Wall Street (1987)
"Greed is Good." This is the credo of the aptly named Gordon Gekko (Michael Douglas), the antihero of Oliver Stone's Wall Street. Gekko, a high-rolling corporate raider, is idolized by young-and-hungry broker Bud Fox (Charlie Sheen). Inveigling himself into Gekko's inner circle, Fox quickly learns to rape, murder and bury his sense of ethics. Only when Gekko's wheeling and dealing causes a near-tragedy on a personal level does Fox "reform"-though his means of destroying Gekko are every bit as underhanded as his previous activities on the trading floor. Director Stone, who cowrote Wall Street with Stanley Weiser, has claimed that the film was prompted by the callous treatment afforded his stockbroker father after 50 years in the business; this may be why the film's most compelling scenes are those between Bud Fox and his airline mechanic father (played by Charlie Sheen's real-life dad Martin). Ironically, Wall Street was released just before the October, 1987 stock market crash. ~ Hal Erickson, Rovi … More
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Critic Reviews for Wall Street
The sensibility of this movie is so adolescent that it's hard to take it as seriously as the filmmakers intend us to.
Watching Oliver Stone's Wall Street is about as wordy and dreary as reading the financial papers accounts of the rise and fall of an Ivan Boesky-type arbitrageur.
Wall Street isn't a movie to make one think. It simply confirms what we all know we should think, while giving us a tantalizing, Sidney Sheldon-like peek into the boardrooms and bedrooms of the rich and powerful.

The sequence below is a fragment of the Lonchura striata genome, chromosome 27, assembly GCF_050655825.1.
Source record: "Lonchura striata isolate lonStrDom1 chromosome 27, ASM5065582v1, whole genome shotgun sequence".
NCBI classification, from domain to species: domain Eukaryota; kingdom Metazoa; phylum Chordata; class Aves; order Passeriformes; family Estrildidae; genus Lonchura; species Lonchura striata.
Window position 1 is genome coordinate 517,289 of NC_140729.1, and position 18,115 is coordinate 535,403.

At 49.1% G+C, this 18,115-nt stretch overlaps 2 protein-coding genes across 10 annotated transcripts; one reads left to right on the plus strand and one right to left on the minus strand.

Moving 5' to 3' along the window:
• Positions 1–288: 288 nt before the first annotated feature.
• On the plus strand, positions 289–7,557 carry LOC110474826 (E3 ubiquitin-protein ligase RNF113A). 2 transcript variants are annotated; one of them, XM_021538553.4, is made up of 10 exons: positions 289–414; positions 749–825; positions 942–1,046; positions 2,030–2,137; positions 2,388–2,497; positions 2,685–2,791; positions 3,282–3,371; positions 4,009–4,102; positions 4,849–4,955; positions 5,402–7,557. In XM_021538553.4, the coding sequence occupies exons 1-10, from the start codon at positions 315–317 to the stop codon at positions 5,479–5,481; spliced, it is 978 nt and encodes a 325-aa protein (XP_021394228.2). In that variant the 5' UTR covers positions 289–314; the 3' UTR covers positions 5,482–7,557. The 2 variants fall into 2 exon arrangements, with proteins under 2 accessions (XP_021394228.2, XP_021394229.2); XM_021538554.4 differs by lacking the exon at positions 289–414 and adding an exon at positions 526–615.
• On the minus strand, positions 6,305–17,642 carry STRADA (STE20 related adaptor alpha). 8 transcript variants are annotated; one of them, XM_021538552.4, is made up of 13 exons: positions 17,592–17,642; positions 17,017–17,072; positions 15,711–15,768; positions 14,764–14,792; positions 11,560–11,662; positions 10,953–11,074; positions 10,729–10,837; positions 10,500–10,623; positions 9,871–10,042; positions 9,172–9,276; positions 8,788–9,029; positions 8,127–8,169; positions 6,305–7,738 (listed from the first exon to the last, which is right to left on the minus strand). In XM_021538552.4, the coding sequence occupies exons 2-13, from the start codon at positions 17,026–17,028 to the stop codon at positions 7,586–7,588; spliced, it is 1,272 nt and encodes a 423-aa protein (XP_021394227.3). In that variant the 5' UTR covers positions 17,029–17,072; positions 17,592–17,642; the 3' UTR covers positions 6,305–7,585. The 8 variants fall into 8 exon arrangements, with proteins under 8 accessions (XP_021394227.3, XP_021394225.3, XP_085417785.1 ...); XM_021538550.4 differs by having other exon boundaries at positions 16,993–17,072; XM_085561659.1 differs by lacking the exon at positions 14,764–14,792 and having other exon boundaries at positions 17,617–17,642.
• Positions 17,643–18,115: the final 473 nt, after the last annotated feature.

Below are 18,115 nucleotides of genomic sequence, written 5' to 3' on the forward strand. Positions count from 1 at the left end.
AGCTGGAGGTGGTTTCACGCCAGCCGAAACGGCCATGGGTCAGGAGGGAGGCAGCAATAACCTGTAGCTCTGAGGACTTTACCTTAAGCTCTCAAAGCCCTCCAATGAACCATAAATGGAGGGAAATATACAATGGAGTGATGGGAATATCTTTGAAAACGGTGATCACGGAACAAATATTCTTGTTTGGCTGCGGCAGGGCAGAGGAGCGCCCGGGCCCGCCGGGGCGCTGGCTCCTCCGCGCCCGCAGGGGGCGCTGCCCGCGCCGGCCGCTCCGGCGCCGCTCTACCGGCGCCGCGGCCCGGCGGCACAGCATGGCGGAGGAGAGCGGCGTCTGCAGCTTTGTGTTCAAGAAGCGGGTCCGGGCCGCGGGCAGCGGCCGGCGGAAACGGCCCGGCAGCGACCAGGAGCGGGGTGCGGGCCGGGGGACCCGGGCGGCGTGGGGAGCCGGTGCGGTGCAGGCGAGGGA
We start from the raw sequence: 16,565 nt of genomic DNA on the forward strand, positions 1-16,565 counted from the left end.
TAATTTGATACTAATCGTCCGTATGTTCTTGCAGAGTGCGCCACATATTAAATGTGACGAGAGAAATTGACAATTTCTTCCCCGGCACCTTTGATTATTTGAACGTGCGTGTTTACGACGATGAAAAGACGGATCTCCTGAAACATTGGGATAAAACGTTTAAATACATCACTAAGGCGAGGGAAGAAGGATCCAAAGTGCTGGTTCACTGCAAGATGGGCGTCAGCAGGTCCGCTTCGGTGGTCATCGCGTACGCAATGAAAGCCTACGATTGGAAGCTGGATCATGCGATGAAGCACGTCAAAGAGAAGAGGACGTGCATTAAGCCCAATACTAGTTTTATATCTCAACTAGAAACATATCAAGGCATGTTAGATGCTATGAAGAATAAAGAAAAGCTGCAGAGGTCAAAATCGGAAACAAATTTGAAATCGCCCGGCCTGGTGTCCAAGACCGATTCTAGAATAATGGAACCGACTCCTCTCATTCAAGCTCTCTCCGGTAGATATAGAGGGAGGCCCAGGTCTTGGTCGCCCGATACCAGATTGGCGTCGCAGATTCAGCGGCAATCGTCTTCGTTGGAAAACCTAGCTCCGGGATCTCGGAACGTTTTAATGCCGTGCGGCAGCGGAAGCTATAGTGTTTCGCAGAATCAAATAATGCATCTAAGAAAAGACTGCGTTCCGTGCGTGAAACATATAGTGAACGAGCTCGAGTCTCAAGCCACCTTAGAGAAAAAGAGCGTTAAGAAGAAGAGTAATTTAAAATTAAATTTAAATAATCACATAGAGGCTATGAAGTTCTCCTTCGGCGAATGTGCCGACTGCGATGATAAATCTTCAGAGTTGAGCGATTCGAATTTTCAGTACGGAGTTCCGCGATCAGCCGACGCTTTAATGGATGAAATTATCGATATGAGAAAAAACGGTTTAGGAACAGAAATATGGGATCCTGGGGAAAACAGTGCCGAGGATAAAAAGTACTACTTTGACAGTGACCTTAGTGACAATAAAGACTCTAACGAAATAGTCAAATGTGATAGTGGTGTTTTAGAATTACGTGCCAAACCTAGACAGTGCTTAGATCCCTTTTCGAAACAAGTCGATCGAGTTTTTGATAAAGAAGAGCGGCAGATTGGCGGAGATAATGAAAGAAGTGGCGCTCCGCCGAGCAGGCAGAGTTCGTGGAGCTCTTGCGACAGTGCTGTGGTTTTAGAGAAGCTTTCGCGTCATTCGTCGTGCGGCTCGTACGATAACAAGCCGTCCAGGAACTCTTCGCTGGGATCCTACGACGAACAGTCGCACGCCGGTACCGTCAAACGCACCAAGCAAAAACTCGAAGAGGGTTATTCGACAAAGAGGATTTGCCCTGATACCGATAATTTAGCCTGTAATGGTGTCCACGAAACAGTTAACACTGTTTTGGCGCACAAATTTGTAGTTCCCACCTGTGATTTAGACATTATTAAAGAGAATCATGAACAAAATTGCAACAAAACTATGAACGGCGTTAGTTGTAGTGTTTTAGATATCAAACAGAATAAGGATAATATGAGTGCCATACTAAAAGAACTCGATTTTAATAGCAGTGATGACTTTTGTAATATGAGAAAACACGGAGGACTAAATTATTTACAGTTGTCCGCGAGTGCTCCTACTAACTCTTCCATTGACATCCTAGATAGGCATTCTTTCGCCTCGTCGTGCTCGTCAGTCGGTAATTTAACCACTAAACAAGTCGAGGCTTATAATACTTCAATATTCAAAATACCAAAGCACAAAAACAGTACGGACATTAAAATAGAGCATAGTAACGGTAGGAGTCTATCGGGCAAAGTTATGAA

With its posturing politics and cardboard characterizations, Wall Street is not up to [Oliver Stone's] past standards.
In Wall Street...you will see the evil, capitalistic impulses of man. Towards the end, you will see the self-righteous impulses of liberal finger-waggers. It's hard to tell which is worse.
...an eye-opening behind-the-scenes glimpse at an almost alien landscape.
For a motion picture that, at the time of shooting, was intended to be relatively hip and cutting-edge, it is now so laughably outdated it almost feels like science-fiction.
Like the rest of Stone's oeuvre, it's about as subtle as a sledgehammer. But his filmmaking style is like heavy metal: When he hits the right chords, nobody plays with as much power or brash energy.
Some of the 1980s-era details may seem a bit dated, and the movie's attitude toward women is slightly despicable, but the overall story arc, echoing the "Faust" tale, is timeless.
...blustery and unsophisticated, like many of the movies of Oliver Stone.
All the performances are excellent with the emotional highlights including the father/son emotional angst between Sheen and his real life father Martin Sheen.
a compelling drama that is exceedingly well acted (with the obvious exception of the wretched Daryl Hannah)
A big, glossy movie that satirises the whole yuppie ethos more than anything else.
Writer-director Oliver Stone, who shows an uncanny knack for anticipating public interest in the subjects he chooses, explores the much-publicized inside trading scandals of the mid-1980s.
Stone's attack on the excesses of the Me Decade could easily be dubbed Mr. Smith Goes to Wall Street.
Though it's set in urban New York, the jungle in this morality tale is similar to the one in Stone's former film, Platoon: In both, Charlie Sheen plays a youth torn between two father figures representing Good (Martin Sheen) and Evil (Michael Douglas)
If it's possible to have dialogue that's too stunning for the film's own good, that's the case with "Wall Street."